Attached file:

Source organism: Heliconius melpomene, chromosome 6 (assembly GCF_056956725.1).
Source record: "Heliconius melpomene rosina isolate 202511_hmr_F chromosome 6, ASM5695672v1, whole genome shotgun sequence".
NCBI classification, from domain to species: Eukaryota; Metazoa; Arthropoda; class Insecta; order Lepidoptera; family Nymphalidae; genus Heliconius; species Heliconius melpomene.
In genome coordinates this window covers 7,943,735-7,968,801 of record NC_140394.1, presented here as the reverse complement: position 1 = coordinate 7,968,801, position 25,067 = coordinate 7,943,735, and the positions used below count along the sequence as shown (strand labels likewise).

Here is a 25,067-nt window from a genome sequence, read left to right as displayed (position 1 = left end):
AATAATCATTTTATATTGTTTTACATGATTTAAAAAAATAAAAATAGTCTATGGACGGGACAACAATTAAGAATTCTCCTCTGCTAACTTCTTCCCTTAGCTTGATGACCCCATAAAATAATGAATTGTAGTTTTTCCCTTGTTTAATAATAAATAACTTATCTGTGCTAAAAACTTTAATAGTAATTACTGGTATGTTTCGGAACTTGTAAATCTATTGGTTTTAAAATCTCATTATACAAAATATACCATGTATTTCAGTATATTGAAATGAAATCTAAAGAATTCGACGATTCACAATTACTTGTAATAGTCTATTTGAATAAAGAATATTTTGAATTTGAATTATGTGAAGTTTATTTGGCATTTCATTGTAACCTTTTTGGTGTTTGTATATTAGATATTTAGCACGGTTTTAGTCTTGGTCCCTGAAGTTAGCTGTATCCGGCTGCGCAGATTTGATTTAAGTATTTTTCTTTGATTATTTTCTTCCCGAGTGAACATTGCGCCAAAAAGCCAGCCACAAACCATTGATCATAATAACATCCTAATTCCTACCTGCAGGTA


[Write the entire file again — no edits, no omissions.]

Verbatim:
Source organism: Heliconius melpomene, chromosome 6 (assembly GCF_056956725.1).
Source record: "Heliconius melpomene rosina isolate 202511_hmr_F chromosome 6, ASM5695672v1, whole genome shotgun sequence".
NCBI classification, from domain to species: Eukaryota; Metazoa; Arthropoda; class Insecta; order Lepidoptera; family Nymphalidae; genus Heliconius; species Heliconius melpomene.
In genome coordinates this window covers 7,943,735-7,968,801 of record NC_140394.1, presented here as the reverse complement: position 1 = coordinate 7,968,801, position 25,067 = coordinate 7,943,735, and the positions used below count along the sequence as shown (strand labels likewise).

Here is a 25,067-nt window from a genome sequence, read left to right as displayed (position 1 = left end):
AATAATCATTTTATATTGTTTTACATGATTTAAAAAAATAAAAATAGTCTATGGACGGGACAACAATTAAGAATTCTCCTCTGCTAACTTCTTCCCTTAGCTTGATGACCCCATAAAATAATGAATTGTAGTTTTTCCCTTGTTTAATAATAAATAACTTATCTGTGCTAAAAACTTTAATAGTAATTACTGGTATGTTTCGGAACTTGTAAATCTATTGGTTTTAAAATCTCATTATACAAAATATACCATGTATTTCAGTATATTGAAATGAAATCTAAAGAATTCGACGATTCACAATTACTTGTAATAGTCTATTTGAATAAAGAATATTTTGAATTTGAATTATGTGAAGTTTATTTGGCATTTCATTGTAACCTTTTTGGTGTTTGTATATTAGATATTTAGCACGGTTTTAGTCTTGGTCCCTGAAGTTAGCTGTATCCGGCTGCGCAGATTTGATTTAAGTATTTTTCTTTGATTATTTTCTTCCCGAGTGAACATTGCGCCAAAAAGCCAGCCACAAACCATTGATCATAATAACATCCTAATTCCTACCTGCAGGTA